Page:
Having tracked my personal finances and investment transactions in Quicken for Mac since around 1992, I was keenly interested in an email from Intuit, with the subject, “Is Quicken compatible with Mac OS 10.7 Lion?”
Coming from a company who’s major product upgrades over the past years have included new features along the lines of, “Enhanced Toolbar Icons”, and “Includes free copy of Stuffit Expander”, my hopes weren’t high.
And it’s a good thing they weren’t. The email pointed to [this page](http://quicken.intuit.com/support/articles/getting-started/upgrading-and-conversion/8207.html) of insulting corporate speak.
I’ll do you the favor, and translate it here to plain English.
> **Will Quicken for Mac work on the new Mac operating system, Lion (Mac OS X 10.7)?**
> Currently, Quicken for Mac 2005, 2006 or 2007 will not work on Lion. However, Quicken Essentials for Mac will work on Lion. If you are using Quicken Essentials for Mac, make sure you are on the latest Quicken Essentials patch version for full compatibility.
To answer the question — does Quicken run in Lion — uh, no. But wait! To answer a different question — does Quicken Essentials (a different product) run in Lion — YES, YES, YES! And we love to end with Yes!
> **Why will Quicken for Mac not work on Lion, Mac OS X 10.7?**
> Quicken for Mac 2005, 2006 and 2007 were originally built for the older PowerPC architecture, and were able to run on newer Intel-based Macs due to an Apple technology called Rosetta. As of Mac OS X 10.7, Apple has discontinued support for Rosetta.
You see, it’s not our fault. It’s that blasted Apple! They’re pulling Rosetta right out from under us, just like they did with the floppy drive! Nearly a decade just wasn’t enough time to get our software updated. So blame them!
> **What are your plans related to personal finance solutions for Apple customers?**
> We are committed to supporting Apple products and our Mac customers. We are actively working on a personal finance solution for the iPad, as well as continuing to deliver the highly rated Mint.com iPhone application. In addition, we are evaluating options for Quicken Essentials for Mac.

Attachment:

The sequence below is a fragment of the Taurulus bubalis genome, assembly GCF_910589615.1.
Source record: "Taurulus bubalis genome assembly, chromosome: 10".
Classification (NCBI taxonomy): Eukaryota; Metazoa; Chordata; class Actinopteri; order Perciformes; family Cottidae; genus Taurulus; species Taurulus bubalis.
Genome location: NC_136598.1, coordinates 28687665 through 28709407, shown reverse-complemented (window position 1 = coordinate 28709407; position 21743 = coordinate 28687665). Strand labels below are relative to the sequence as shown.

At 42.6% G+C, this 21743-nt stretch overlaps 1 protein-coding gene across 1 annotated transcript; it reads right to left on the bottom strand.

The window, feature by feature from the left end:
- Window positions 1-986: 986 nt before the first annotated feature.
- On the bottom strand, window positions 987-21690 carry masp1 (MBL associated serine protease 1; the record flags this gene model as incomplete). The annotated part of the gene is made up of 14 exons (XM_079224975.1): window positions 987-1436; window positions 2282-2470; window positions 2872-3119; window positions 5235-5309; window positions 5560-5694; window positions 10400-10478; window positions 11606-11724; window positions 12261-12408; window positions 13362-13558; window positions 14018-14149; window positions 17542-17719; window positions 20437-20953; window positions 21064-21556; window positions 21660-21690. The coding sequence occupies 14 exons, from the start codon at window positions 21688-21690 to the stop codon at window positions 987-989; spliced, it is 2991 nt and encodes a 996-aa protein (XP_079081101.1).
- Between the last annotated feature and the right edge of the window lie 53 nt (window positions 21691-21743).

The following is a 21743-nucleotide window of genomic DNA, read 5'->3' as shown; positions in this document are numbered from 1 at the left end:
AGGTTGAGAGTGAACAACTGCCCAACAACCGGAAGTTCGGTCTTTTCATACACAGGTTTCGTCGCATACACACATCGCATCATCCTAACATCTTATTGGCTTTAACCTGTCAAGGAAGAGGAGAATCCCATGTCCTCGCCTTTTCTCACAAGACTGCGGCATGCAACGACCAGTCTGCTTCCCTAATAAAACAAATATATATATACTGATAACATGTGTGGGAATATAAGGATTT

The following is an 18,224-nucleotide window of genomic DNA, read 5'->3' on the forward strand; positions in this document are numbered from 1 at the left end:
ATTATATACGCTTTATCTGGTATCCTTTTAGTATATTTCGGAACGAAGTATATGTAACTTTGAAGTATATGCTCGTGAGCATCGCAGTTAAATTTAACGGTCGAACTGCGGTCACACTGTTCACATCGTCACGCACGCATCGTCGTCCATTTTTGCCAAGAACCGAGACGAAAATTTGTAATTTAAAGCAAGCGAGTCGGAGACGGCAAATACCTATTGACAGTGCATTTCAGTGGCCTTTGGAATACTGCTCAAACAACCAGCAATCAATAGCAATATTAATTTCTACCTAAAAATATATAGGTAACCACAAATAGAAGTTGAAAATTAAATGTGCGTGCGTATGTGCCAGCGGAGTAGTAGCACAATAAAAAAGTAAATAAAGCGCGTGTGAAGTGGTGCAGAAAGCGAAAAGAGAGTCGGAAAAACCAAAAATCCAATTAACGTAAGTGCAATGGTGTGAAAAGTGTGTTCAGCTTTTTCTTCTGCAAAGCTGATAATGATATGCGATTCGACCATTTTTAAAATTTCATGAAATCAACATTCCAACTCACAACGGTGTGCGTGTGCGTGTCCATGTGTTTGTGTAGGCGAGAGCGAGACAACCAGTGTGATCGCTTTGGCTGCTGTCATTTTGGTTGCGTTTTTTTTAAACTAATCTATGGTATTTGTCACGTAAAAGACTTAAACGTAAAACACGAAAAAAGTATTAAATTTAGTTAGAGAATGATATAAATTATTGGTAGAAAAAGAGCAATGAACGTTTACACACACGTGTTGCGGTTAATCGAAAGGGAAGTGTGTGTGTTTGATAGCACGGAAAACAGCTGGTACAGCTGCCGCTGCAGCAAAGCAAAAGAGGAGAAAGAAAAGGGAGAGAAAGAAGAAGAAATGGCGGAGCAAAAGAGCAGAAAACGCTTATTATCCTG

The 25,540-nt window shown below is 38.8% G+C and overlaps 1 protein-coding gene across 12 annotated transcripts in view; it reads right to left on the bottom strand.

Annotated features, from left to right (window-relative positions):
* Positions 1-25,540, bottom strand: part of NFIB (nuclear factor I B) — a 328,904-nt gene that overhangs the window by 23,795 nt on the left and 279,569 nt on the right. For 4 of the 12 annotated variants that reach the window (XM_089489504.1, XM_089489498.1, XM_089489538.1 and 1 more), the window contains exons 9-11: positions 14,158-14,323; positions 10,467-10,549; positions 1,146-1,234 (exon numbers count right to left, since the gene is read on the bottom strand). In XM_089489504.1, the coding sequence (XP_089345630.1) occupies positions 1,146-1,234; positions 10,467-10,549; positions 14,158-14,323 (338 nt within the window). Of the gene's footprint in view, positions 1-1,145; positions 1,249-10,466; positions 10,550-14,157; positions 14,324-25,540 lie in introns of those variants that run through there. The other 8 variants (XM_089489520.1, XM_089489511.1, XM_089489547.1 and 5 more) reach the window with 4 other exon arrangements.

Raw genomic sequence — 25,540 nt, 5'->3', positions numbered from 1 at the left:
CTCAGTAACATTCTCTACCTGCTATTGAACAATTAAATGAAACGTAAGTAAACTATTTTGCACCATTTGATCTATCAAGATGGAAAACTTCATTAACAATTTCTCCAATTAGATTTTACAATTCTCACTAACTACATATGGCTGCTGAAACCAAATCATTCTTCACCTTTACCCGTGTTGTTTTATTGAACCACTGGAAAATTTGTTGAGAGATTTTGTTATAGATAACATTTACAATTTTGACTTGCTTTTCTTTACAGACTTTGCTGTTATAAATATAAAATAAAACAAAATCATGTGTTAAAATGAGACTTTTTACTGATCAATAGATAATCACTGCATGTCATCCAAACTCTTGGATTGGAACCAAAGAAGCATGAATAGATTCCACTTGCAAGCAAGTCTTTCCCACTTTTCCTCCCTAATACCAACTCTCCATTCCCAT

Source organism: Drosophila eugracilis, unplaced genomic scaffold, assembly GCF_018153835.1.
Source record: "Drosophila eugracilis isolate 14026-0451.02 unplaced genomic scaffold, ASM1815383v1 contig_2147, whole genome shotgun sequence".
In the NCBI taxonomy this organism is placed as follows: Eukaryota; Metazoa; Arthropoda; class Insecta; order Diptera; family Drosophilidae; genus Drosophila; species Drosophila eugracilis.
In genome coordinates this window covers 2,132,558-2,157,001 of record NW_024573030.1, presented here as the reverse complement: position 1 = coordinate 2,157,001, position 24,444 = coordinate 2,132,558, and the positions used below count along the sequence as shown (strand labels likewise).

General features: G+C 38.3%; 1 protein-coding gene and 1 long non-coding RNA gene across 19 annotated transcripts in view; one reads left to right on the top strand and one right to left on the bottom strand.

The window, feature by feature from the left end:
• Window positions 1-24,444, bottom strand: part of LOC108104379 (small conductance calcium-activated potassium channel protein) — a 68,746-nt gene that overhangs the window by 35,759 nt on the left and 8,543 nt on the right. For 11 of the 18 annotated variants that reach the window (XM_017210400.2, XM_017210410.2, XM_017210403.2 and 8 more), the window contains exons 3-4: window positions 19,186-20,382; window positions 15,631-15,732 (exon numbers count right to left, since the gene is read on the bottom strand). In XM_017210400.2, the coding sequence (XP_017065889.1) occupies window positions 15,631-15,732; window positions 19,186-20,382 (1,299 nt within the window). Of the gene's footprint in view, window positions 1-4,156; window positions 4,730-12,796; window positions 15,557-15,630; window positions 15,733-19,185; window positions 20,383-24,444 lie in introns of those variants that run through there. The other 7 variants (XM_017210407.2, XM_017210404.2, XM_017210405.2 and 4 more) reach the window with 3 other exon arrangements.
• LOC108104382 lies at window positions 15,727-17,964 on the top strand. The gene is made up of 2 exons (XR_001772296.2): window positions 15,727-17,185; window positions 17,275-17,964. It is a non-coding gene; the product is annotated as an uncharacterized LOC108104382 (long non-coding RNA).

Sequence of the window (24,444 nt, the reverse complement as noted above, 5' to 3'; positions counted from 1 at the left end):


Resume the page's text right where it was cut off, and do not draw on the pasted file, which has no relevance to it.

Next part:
We are *committed* to the Mac, until we decide we’re not. And the iPad looks pretty hot, so we’re committed it to, for now at least. And you remember Mint, that service you’ve heard nothing about since we bought it? We’re committed to it too. And, we’re committed to thinking about some other stuff as well.
> **What are my options?**
> If you do not plan on upgrading to Lion (Mac OS X 10.7), no action is required. You can continue using Quicken 2005, 2006 or 2007 as is.
We never upgraded our software, so maybe you shouldn’t upgrade yours.
> If you plan on upgrading to Lion, you have a few options.
> **Try Quicken Essentials for Mac** – For a limited time you can receive 50% off the regular price! This option is ideal if you do not track investment transactions and history, use online bill pay or rely on specific reports that might not be present in Quicken Essentials for Mac.
This option is *ideal* if you never used half the features of Quicken!
> **Try Mint.com.** You can set up an account in less than 5 minutes. This option is ideal if maintaining your transaction history is not important to you.
This option is *ideal* if you don’t mind starting over!
> **Move to Quicken Windows.** You can easily convert your Quicken Mac data with the exception of Investment transaction history. You will need to either re-download your investment transactions or manually enter them. This option is ideal if you use Quicken to track investments.
Intuit is *committed* to completeness, and in the interest of completeness you gotta admit this *is* an option. (And, as with the other options, it’s *ideal* if you don’t mind losing your investment data.) And if you went for this option, you could buy a Zune.
I wish Intuit could have just manned-up, and wrote the truth. It’d probably go something like this:
> So, yeah, Apple are removing Rosetta from 10.7, and that means, unfortunately, that Quicken for Mac won’t run any longer.
> If you know anything about software development, you’ll know that as a software product evolves over time, especially as it’s passed from developer to developer, it grows in complexity.
> We’ve been evolving Quicken for almost 20 years, so just imagine. It’s a god-awful mess of spaghetti code now, and there’s actually not a single person at Intuit who understands it anymore.
> So, getting Quicken for Mac to run under Lion would require a complete rewrite, from scratch. And that’s just not something we’re interested in doing.
> There are some options, except for those of you who have been tracking investments. For those, you’re unfortunately out of luck.
> We know this sucks for you, and we’re sorry. 🙁